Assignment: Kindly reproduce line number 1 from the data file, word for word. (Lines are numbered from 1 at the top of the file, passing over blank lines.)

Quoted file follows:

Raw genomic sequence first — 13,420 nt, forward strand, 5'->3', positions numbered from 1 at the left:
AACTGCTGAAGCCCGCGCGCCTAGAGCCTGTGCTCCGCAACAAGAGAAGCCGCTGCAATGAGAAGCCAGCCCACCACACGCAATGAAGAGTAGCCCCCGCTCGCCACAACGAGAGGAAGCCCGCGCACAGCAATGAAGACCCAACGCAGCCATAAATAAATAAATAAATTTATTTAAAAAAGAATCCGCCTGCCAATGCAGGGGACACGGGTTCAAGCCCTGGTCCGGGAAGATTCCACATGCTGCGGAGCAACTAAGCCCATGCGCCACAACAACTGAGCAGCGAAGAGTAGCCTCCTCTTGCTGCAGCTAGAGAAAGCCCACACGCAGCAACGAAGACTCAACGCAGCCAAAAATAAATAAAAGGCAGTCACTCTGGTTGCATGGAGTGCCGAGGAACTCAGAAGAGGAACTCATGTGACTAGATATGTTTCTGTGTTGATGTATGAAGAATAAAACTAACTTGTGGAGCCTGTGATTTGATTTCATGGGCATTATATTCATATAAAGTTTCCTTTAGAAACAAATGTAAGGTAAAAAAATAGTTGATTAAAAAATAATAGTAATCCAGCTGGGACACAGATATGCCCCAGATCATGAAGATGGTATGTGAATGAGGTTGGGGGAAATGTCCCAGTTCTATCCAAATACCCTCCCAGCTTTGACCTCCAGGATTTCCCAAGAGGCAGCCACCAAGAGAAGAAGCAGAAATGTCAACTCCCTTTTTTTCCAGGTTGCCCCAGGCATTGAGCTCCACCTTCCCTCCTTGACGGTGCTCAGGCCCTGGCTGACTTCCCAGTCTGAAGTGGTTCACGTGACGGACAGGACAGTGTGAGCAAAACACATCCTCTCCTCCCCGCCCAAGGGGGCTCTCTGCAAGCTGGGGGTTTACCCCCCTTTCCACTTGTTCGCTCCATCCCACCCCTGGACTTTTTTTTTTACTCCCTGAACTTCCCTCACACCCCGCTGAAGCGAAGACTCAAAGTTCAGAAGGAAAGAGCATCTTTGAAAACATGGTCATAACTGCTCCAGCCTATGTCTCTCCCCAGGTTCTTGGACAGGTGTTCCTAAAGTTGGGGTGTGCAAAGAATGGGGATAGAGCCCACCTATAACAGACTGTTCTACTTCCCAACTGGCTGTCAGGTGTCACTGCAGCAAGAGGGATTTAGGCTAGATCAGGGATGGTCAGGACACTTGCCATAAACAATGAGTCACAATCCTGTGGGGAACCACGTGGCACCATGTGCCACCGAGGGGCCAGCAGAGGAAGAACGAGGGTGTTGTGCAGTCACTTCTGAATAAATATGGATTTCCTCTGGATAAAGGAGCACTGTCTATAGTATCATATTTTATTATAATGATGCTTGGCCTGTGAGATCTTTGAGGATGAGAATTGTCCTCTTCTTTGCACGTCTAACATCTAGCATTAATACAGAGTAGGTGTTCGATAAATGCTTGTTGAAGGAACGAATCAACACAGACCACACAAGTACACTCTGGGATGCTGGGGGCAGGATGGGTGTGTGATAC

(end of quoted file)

Raw genomic sequence first — 13,420 nt, forward strand, 5'->3', positions numbered from 1 at the left: